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In Excel 2010 Essential Training, Bob Flisser demonstrates the core features and tools in Excel 2010. The course introduces key Excel skills, shows how to utilize these skills with in-depth tutorials on Excel functions and spreadsheet formatting. It also covers prepping documents for printing, working with large worksheets and workbooks, collaborating with others, using Excel as a database, analyzing data, charting, and automating and customizing Excel. Exercise files are included with the course.
When you use Excel a lot, especially if you're using it for the same tasks over and over again, you'll find that you're executing the same procedures repetitively. Well you might say to yourself, gee, there had got to be a faster and easier way. I keep doing the same thing over and over again. Well you don't have to do it because macros can do the repetitive work for you. Well let's talk about what a macro is. Macros are basically little bits of instruction code that run inside Excel. Now macros can be very simple or they can turn Excel into software development and there is even alone industry of people writing macros for Excel.
Well, how do you create a macro? There are two basic ways. One way is that you can record your mouse clicks and keystrokes, kind of like recording a TV program and then playing it back. The other way is that you can write the program in a language called Visual Basic for Applications or VBA for short. It's a language that Microsoft developed to be used inside of Microsoft Office. So let's talk about the advantages of creating macros by recording your clicks and keystrokes. First is you don't have to know anything about programming and the other is that you already know Excel, so leverage that and let Excel record your knowledge for you.
But there are disadvantages of only recording your clicks and keystrokes. One is that if you don't know Visual Basic you can't modify the macro once you've created it. If you want to modify it, you have to record it over. A macro that you record can't make any decisions. It can't say this number is high or this number is low or whether if the user name is Joe then execute a certain procedure. It really doesn't have any intelligence. Also if you make any mistakes when you're recording the macro, even if you correct them Excel is still going to record those mistakes and the corrections because Excel can't read your mind. It's only recording what you are typing and what you're clicking.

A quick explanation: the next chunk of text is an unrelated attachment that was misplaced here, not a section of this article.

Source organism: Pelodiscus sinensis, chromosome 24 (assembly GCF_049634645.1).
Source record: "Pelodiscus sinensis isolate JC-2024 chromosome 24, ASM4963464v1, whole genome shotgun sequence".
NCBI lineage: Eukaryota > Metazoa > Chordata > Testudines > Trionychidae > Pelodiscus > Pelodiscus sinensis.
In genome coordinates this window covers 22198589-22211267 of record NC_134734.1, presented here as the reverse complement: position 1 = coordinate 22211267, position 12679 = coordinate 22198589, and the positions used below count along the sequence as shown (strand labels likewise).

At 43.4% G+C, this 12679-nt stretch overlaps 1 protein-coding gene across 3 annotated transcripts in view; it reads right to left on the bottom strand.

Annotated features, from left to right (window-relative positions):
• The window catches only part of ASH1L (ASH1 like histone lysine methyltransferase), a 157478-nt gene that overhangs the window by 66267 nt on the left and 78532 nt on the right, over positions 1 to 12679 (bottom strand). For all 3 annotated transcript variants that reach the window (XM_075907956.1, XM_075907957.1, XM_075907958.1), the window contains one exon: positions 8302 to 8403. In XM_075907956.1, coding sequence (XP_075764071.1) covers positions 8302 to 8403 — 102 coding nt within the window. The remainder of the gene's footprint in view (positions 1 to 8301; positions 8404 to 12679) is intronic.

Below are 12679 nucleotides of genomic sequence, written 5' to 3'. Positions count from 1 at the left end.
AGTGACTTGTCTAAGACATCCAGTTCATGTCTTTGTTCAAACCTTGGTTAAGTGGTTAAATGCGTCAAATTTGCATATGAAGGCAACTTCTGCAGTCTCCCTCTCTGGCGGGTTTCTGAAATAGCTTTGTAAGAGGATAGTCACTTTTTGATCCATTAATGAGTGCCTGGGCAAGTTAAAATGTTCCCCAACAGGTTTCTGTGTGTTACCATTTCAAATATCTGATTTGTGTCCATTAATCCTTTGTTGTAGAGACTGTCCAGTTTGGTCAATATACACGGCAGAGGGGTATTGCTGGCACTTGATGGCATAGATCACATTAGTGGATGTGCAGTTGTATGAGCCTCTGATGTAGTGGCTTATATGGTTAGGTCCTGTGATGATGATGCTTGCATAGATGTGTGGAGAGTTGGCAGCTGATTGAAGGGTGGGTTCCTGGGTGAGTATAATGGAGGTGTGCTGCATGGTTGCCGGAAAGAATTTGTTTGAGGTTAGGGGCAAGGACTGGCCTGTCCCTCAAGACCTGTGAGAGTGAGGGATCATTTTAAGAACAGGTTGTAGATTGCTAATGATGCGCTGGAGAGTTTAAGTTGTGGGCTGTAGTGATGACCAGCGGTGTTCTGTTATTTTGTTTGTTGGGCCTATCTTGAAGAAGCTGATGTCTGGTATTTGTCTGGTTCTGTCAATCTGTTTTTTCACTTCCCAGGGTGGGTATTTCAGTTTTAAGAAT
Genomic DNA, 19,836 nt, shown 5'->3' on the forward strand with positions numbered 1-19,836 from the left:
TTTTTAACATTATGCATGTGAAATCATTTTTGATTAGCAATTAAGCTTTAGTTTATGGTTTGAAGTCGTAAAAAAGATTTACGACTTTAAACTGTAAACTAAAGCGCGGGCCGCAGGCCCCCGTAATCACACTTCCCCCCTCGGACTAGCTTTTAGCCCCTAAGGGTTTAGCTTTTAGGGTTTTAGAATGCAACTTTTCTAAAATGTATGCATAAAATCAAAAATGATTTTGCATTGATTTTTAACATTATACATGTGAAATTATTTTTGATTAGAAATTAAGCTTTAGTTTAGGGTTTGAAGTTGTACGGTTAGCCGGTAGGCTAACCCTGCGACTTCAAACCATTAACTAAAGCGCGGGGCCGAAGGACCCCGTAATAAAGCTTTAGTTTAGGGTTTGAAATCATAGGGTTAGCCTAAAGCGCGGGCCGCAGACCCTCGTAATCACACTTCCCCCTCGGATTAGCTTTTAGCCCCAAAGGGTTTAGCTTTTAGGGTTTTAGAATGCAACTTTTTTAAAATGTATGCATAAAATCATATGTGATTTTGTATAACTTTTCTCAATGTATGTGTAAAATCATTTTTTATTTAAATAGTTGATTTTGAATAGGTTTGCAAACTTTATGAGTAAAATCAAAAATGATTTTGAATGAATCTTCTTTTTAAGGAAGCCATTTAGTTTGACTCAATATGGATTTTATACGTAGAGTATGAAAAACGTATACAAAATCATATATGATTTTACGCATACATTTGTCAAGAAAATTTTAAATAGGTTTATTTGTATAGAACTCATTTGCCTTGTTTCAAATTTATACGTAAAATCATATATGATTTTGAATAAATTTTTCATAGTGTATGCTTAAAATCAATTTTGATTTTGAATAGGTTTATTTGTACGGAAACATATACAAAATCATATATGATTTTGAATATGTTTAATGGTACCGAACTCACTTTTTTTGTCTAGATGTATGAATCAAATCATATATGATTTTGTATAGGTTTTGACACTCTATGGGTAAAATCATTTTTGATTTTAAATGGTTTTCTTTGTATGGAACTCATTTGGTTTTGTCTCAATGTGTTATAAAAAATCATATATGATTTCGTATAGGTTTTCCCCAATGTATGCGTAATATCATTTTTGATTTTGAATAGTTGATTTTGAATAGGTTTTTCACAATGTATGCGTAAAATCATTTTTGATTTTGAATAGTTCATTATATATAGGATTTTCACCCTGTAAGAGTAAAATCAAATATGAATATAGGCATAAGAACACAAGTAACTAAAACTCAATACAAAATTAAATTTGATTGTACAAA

So there are definite advantages to writing macros in Visual Basic. One is that you can modify the macros as much as you like or as much as you understand the VBA. The macros can make decisions for you. So a macro can say well if this number is greater than 1500 then display this message. There are some tasks that you can execute only by writing the VBA and once you know how to use VBA in Excel you know most of what you need to use VBA in Word or PowerPoint or Access or other Microsoft programs.
Perhaps there are down sides to writing VBA code. The first of course is that you have to learn the VBA language and I will be straight with you. It's a bit of a learning curve. Second is that after you write the code you have to test it and you have to debug it, especially if you're going to give your macros to other people to use. Finally, there are some tasks that are very simple and it could actually take longer to program them than to record your clicks and keystrokes and even the best programmers will record clicks and keystrokes as part of their development.
So now that we have an idea of what macros are all about let's go and create some and modify them.
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